It's only possible to import one sheet at a time, even if there are multiple sheets in your workbook. If you want to import more than one sheet, you will need to read in each sheet individually.

Importing Data from a Text File

Data stored in text files have extensions such as *.txt*.dat, or *.csv. These types of data files are simple to create and are not tied to a proprietary software, so they are a popular choice for data files. While many computers will automatically open these file types in a spreadsheet software like Microsoft Excel, they can be opened and edited using any text editor program.

Importing text files into SPSS is slightly different than importing data in Excel spreadsheets. There are several different patterns used to delineate the start and end of a particular variable, and SPSS must know what pattern to follow in order to read the data correctly.

In general, there are two patterns that SPSS recognizes:

Delimited data: Each observation is delimited, or separated, by a particular character. Common characters used for delimiters include commas, tabs, and whitespace.


Fixed-width data: Rather than using delimiters between observations, the values of the variables are aligned vertically, so that a given variable always begins in a certain column position. In the below example, ID always begins in column 1; Age always begins in column 10; and Gender always begins in column 16.

ID       Age   Gender
A001R    41    F
Z009     36    M
C321BC   27    F

Files with the extension *.txt are called text files. This file type can contain fixed-width or delimited data. A common variation for *.txt files is tab-delimited data; that is, each observation is separated by a tab (created using the Tab key on the keyboard). However, *.txt files do not always use tabs as delimiters -- in fact, *.txt files can use any character as a delimiter, including commas.

Files with the extension *.csv are called comma-delimited files; in this type of file, the observations are delimited by a comma. Traditionally, the first row of a CSV file contains the variable names (separated by a comma), and the first row of data begins on the second line. Missing values are denoted using adjacent delimiters.

The process for importing any of these file types is virtually identical in SPSS, so here, we will demonstrate using only a CSV file.

Importing a CSV File (SPSS 23 and later)

To import a CSV data file into SPSS, begin by clicking File > Open > Data. In the Open Data window, change Files of type to "CSV (*.csv)". Locate your file and click on it to select it, then click OK. This will start the Text Import Wizard process, which will walk you through the process of specifying how SPSS should read and interpret the data file.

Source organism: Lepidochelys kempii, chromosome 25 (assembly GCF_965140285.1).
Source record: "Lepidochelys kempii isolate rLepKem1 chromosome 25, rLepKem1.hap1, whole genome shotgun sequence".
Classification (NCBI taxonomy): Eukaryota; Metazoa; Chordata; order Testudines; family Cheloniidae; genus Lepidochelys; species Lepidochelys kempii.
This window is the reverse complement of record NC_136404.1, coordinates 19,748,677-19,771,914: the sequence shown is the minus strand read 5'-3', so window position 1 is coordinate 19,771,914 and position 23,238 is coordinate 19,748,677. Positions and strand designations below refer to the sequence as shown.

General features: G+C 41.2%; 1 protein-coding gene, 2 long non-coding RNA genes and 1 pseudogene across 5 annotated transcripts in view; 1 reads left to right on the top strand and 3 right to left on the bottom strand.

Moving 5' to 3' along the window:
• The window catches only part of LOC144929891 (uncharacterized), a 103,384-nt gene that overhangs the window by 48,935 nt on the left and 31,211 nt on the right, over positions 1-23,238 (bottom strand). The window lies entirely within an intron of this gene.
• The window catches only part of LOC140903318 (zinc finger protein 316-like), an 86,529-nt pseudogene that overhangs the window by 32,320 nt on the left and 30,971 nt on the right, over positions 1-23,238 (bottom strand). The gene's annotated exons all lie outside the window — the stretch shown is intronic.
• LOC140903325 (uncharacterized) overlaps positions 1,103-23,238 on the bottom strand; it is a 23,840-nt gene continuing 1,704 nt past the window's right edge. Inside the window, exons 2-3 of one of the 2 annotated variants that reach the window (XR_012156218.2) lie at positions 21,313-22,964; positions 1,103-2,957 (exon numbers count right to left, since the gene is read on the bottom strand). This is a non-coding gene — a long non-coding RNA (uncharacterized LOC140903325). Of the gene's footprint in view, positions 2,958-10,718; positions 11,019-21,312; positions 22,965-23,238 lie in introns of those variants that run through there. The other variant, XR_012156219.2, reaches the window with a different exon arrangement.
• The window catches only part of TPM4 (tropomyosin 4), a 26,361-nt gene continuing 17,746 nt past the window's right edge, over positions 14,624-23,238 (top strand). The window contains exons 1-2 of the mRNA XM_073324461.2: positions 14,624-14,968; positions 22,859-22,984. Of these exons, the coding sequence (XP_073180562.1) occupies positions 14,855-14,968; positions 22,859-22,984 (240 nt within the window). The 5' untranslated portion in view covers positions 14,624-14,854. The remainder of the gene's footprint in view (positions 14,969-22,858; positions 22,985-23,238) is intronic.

Step 1 of 6

This window provides a preview of the data in your text file. The first step is to indicate whether the data matches a predefined format, which would be a format saved from a previous text file imported with the Text Import Wizard. (This would be the case if you had already imported a text data file into SPSS in the past that was formatted exactly the same way, and had chosen to save the import format during the last step of the Text Import Wizard.) In most cases there will not be a predefined format.

If your data matches a predefined format, click Yes and then browse for and upload the file that defines the format.

If your data do not match a predefined format, click No, then click Next.

Step 2 of 6

If your data did not match a predefined format you will need to tell SPSS how your data is arranged, so that it understands where one column ends and the next begins. For text files, there are two types of "arrangements": delimited and fixed width. If you are importing a CSV file, you have delimited data. You will also need to tell SPSS if the datafile contains variable names. For CSV files, variable names are typically included on the first line of the data file, before the data begins; however, some datafiles do not include variable names.

In the "How are your variables arranged" area, click the radio button that matches your data's format:

  • Delimited: Variable values are delimited (or separated) in the file by a special character, such as a comma or a tab.
  • Fixed width: Variables are aligned in fixed width columns.

In the "Are variable names included at the top of your file" area, click Yes or No.

If necessary, choose the symbol used to denote decimals. Then click Next.

Step 3 of 6

We now need to tell SPSS what row our data begins on, and how many rows should be read. For CSV files, the first row typically contains the variable names, and the data values begin on line 2. However, you can choose to skip over certain lines if necessary. (One example where this occurs is in Qualtrics survey data output to CSV: The second row frequently contains variable labels, and oftentimes there may be a third row containing import IDs, and the data actually begins on line 4.) Lastly, if you only want to import a selection of cases -- for example, the first 1000 cases, or a random sample of 10% of the cases -- you can opt to do so on this screen.

Click Next when you are finished.

Step 4 of 6

In the "Which delimiters appear between variables" area, select the check box that reflects the delimiter used in your data. The delimiter is what is used to separate values from each other within the data. The options include Tab, Space, Comma, Semicolon, Other. If the text file is a .csv file, then the delimiter is a comma. If you do not know which delimiter is used in the text file, refer to documentation that is associated with your data or ask someone who knows how the data file was created.